LONDON – World stock markets fell sharply while the euro dropped below $1.30 Tuesday as investors worried that any swine flu pandemic could derail a global economic recovery after more countries confirmed new cases of the virus.
By early afternoon London time, the FTSE 100 of leading British shares was down 91.29 points, or 2.2 percent, at 4,075.72 while Germany's DAX fell 129.34 points, or 2.8 percent, to 4,564.73. The CAC-40 in France was down 65.15 points, or 2.1 percent, at 3,037.28.
The selling pressure was set to continue at the U.S. open, with Dow futures down 117 points, or 1.5 percent, to 7,885 while the broader Standard & Poor's 500 futures fell 15.3 points, or 1.8 percent, to 841.50.
The disease, which broke out in Mexico just days ago, has spread to other countries and testing of suspected cases was underway around the world.
Governments everywhere have toughened their precautions and the World Health Organization raised its alert level from three to four, which is just two steps short of it declaring a full pandemic and said it was now too late to contain the virus. The WHO also said it suspected that U.S. patients may have transmitted the virus to others in the United States.
Though all 150 suspected deaths and most of the 2,000 or infections have been seen in Mexico, investors around the world have decided to run for cover, abandoning riskier assets such as stocks and diving back into safe haven assets like the dollar and the yen.
"With the alert level for the virus raised by the World Health Organization, traders have had to re-evaluate just how serious this could end up being," said Tim Hughes, head of sales trading at IG Index.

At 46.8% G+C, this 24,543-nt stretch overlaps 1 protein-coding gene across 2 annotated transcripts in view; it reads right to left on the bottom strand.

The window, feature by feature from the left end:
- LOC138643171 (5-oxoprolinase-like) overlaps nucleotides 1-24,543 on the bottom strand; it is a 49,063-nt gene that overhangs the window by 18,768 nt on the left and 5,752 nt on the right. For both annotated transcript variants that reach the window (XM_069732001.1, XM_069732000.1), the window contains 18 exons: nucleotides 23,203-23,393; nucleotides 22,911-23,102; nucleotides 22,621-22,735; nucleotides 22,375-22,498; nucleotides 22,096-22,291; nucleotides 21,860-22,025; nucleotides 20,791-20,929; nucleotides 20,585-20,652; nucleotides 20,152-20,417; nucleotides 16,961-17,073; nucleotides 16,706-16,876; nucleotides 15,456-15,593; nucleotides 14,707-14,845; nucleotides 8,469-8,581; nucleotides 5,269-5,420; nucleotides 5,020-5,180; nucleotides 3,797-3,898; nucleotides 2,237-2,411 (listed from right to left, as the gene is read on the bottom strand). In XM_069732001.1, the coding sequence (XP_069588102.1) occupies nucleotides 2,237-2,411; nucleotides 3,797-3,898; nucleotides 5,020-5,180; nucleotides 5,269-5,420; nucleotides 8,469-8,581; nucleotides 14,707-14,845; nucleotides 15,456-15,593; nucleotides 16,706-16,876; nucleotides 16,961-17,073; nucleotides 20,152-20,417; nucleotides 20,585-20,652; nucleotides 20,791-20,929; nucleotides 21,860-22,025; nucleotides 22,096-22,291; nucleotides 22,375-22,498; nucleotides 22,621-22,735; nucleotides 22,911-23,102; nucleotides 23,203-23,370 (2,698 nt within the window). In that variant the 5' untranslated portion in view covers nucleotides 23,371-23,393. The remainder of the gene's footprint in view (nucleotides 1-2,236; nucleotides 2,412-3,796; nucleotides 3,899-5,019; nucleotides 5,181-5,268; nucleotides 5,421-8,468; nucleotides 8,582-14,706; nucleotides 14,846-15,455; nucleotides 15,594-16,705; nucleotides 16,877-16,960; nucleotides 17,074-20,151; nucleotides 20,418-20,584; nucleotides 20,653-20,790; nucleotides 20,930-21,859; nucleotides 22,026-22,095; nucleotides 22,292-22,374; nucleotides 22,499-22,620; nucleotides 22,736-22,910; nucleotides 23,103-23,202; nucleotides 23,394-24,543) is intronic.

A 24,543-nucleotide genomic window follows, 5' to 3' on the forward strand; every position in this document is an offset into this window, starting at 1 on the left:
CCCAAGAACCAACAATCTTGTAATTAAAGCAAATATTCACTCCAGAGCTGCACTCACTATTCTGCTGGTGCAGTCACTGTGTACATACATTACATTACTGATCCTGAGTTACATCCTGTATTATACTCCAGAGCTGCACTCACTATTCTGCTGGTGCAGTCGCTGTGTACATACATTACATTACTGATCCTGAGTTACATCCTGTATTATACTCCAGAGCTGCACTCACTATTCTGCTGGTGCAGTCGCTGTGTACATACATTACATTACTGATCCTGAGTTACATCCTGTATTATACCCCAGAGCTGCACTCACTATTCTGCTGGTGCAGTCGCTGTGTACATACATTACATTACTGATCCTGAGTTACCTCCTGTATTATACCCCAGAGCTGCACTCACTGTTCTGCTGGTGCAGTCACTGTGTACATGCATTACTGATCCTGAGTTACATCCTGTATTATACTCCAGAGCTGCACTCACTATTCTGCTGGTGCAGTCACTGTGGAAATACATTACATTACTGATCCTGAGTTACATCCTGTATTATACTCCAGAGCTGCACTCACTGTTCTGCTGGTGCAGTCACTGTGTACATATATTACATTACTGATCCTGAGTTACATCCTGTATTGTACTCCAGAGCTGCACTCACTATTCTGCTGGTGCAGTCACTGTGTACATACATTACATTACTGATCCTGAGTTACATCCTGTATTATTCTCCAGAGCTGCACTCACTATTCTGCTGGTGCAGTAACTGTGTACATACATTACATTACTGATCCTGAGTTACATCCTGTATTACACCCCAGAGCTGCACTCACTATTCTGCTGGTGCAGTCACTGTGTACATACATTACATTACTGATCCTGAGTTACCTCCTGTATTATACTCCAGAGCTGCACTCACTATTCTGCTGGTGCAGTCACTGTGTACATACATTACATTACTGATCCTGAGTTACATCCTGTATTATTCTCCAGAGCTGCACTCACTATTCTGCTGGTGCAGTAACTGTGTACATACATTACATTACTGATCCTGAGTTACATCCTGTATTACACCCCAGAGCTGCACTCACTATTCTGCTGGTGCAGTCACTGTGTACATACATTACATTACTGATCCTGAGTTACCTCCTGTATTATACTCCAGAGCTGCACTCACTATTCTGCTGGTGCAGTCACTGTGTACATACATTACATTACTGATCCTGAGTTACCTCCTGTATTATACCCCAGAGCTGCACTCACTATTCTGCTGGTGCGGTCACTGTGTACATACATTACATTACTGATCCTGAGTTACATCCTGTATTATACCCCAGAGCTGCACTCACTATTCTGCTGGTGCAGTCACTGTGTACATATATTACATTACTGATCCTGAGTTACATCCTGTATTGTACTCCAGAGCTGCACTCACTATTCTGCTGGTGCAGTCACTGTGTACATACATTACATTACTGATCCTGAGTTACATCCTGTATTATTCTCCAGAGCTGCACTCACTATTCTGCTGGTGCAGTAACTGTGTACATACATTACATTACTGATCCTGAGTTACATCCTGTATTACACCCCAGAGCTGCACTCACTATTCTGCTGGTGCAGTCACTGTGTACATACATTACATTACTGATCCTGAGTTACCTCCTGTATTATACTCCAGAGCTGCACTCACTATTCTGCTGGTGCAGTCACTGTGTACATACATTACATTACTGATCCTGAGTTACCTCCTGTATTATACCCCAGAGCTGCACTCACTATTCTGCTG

Investors are concerned that, as in the SARS outbreak in 2003, affected areas and global trade could suffer as countries restrict bans of one sort or another.
"Exposed industries such as airlines and hotel operators have borne the brunt of the equity sell-off, but if fears escalate into wider global growth concerns, broad-based declines in global indices are possible," said Geoffrey Yu, an analyst at UBS.
For the second day running, airlines and travel-related companies felt the brunt of the selling pressure. In Europe, Air France-KLM and Deutsche Lufthansa AG fell another 2 percent while British Airways PLC slumped a further 4 percent. Aer Lingus fell 17 percent after issuing a profit warning.
And in a repeat of Monday, pharmaceutical stocks, particularly those with high-profile anti-flu vaccines — Switzerland's Roche Holding AG and GlaxoSmithkline PLC — benefited amid the pandemic fears.
A potential pandemic wasn't the only distraction for investors, already uneasy about the results of the U.S. government's stress tests to gauge the health of the largest 19 banks.
The reports are set for release Monday, though Bank of America Corp. and Citigroup Inc. have been told by regulators the two will likely need to raise more capital, according to a Wall Street Journal report. The report suggested that Bank of America's capital shortfall could run into billions of dollars, which, in the current environment would likely be extremely difficult to raise through the private sector.
Germany's Deutsche Bank AG was the worst-performing stock on the DAX, down over 5 percent, while in London Barclays PLC and HSBC Holding PLC fell around 4 percent. In Asia, Mizuho Financial Group slipped 2.0 percent in Tokyo.
Earlier, Asia's markets took a pummeling with Japan's Nikkei index closing down 232.57 points, or 2.7 percent, to 8,493.77 and Hong Kong's Hang Seng ended 285.31 points, or 1.9 percent, lower at 14,555.11.
Elsewhere in Asia, South Korea's Kospi retreated 3 percent to 1,300.24. Shanghai's main index was down 0.2 percent, Taiwan's stock measure dropped 1.9 percent while Australia's benchmark was down 0.6 percent.
Oil prices also fell foul of the swine flu concerns as investors worried about lower demand, with the June contract on the New York Mercantile Exchange down $1.28 at $48.86 a barrel. Prices shed $1.41 overnight to settle at $50.14.
In currencies, the dollar weakened to 95.59 yen from 96.37. Meanwhile, the euro continued to suffer and fell to $1.2987, having started the week above $1.3250 before investors rushed into the relative safe haven of the dollar.
AP Business Writer Jeremiah Marquez in Hong Kong contributed to this report.